The Bloodhound (canis sanguinarius) is a large dog used for tracking. It probably originated in France. An early form of the Bloodhound, the Saint Hubert hound (chien Saint-Hubert), was bred as early as CE 1000 by monks at the Saint-Hubert monastery in Belgium.
The earliest references to the Bloodhound in English records occur around mid-14th century. The breed was used to track deer and wild boar.
Although large, the Bloodhound is gentle and has an affectionate temperament. Modern breeders like to say that it gets its name not from any viciousness or association with blood, but because of its careful breeding. It’s a “bloodhound” in the sense that William is a prince of the blood, or a horse is of the bloodline of Man o’ War.
This kinder, gentler etymology of the name is a fairly recent suggestion, dating from the 19th century. Earlier records indicate that this type of hound was in fact used to track wounded (bleeding) animals.
The Oxford English Dictionary lists a reference from Coverdale (1550) that uses the word in a sense that suggests bloodthirstiness: “Manasses…was a very bloodhound and a tyrant.”
The Bloodhound has the keenest sense of smell of any canine because its nasal chambers are larger than those of most other breeds. When it tracks a person, it is following the scent of skin cells. It can detect as few as one or two cells. Its long dangling ears prevent the wind from scattering the scent while the dog’s nose is near the ground. Even the wrinkles on its neck serve to catch scent particles in the air.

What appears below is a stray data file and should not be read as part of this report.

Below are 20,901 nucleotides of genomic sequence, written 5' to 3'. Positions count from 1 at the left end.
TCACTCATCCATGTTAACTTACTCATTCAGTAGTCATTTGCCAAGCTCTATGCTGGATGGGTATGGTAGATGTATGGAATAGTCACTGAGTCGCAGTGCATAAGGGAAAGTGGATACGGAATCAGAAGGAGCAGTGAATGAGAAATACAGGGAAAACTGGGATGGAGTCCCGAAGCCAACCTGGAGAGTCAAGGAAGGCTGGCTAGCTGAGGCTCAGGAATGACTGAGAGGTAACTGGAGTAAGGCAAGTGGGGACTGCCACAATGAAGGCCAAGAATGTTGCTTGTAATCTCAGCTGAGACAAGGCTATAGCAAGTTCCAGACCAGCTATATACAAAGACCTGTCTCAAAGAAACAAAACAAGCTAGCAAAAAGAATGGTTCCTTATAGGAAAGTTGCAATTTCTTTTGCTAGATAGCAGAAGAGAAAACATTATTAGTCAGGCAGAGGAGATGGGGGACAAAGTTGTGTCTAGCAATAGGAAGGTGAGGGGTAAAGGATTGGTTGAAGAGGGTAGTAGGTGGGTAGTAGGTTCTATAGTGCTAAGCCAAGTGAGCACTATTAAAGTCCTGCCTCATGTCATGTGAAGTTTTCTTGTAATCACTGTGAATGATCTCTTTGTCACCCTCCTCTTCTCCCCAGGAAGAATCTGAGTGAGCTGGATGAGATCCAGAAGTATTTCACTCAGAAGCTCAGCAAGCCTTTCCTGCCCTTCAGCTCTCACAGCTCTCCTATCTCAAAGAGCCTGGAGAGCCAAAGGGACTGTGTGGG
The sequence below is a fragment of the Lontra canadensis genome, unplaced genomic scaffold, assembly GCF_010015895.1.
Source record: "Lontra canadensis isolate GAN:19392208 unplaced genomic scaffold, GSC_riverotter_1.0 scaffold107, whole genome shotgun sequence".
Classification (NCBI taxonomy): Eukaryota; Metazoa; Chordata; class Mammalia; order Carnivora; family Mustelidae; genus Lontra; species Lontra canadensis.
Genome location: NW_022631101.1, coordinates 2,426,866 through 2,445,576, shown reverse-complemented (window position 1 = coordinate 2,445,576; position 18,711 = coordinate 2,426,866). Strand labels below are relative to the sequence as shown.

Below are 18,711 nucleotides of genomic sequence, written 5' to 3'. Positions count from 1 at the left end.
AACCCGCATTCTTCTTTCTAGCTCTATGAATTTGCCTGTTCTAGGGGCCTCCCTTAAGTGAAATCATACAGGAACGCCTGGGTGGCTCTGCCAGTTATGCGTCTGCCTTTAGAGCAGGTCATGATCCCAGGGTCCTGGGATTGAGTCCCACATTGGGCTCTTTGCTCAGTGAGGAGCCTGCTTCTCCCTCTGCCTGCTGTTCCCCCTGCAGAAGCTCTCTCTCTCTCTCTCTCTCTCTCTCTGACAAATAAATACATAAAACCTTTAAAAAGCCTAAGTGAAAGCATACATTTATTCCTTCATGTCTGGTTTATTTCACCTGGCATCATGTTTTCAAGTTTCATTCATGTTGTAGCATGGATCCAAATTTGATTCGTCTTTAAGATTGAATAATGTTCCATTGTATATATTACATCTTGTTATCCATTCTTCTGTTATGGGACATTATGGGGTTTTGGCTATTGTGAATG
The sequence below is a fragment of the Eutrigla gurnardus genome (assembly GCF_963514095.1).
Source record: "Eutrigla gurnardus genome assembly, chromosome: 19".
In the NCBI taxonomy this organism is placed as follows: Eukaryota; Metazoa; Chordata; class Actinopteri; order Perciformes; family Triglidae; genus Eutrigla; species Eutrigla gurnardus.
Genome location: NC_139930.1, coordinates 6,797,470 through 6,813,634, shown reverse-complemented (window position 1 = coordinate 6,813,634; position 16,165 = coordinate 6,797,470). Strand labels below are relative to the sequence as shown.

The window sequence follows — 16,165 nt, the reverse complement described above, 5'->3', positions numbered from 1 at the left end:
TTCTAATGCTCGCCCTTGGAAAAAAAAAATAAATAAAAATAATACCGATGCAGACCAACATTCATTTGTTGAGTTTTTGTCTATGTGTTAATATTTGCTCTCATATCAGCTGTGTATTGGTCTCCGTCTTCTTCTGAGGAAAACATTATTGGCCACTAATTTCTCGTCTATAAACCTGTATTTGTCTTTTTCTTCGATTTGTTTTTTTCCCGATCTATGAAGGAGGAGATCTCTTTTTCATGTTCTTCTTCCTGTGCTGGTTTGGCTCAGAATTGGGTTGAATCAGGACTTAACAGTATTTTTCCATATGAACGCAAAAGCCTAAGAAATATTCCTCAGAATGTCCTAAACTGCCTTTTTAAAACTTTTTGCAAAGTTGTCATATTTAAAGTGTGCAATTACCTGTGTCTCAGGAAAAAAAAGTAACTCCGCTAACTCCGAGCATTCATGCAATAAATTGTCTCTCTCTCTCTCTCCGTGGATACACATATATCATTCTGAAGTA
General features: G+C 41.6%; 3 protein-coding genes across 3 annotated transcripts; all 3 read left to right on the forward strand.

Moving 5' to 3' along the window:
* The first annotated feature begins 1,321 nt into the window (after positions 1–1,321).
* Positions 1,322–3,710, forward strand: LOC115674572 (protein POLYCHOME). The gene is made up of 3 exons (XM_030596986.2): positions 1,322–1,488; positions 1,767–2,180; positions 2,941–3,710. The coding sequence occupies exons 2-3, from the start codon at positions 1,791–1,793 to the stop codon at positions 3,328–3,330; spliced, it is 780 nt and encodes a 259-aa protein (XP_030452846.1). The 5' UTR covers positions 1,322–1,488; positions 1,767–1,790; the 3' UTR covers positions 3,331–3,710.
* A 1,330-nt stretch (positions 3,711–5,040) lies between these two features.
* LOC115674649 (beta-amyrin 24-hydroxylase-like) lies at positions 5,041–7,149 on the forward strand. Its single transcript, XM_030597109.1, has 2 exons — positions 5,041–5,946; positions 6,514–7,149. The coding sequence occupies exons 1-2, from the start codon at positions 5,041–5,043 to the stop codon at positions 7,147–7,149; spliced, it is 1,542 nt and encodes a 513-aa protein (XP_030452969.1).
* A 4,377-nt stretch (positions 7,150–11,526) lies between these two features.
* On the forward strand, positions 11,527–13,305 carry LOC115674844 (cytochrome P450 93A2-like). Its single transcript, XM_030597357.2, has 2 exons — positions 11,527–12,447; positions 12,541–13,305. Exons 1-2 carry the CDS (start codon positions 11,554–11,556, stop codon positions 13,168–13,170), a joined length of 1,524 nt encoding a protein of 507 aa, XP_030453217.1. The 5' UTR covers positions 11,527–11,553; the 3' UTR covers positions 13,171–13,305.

Because of the dog’s sleepy look, the breed is often used in cartoons and movies to represent a lazy dog, like Duke in The Beverly Hillbillies. At the work of tracking, however, Bloodhounds have plenty of stamina; they can keep going for hours over vast distances.
In modern fictional renderings of ante-bellum American life, escaped
slaves are often shown or described as being tracked by packs of Bloodhounds. It’s not known when the first Bloodhounds were imported into the U.S., but it was probably towards the end of the 19th century. As late as 1881, a poster advertising a dramatized version of Uncle Tom’s Cabin depicts Eliza crossing the ice pursued by a pack of dogs, but they are clearly not Bloodhounds.
Another name for the Bloodhound is Sleuth hound. Sleuth is from an Old Norse word meaning “track” or “trail.”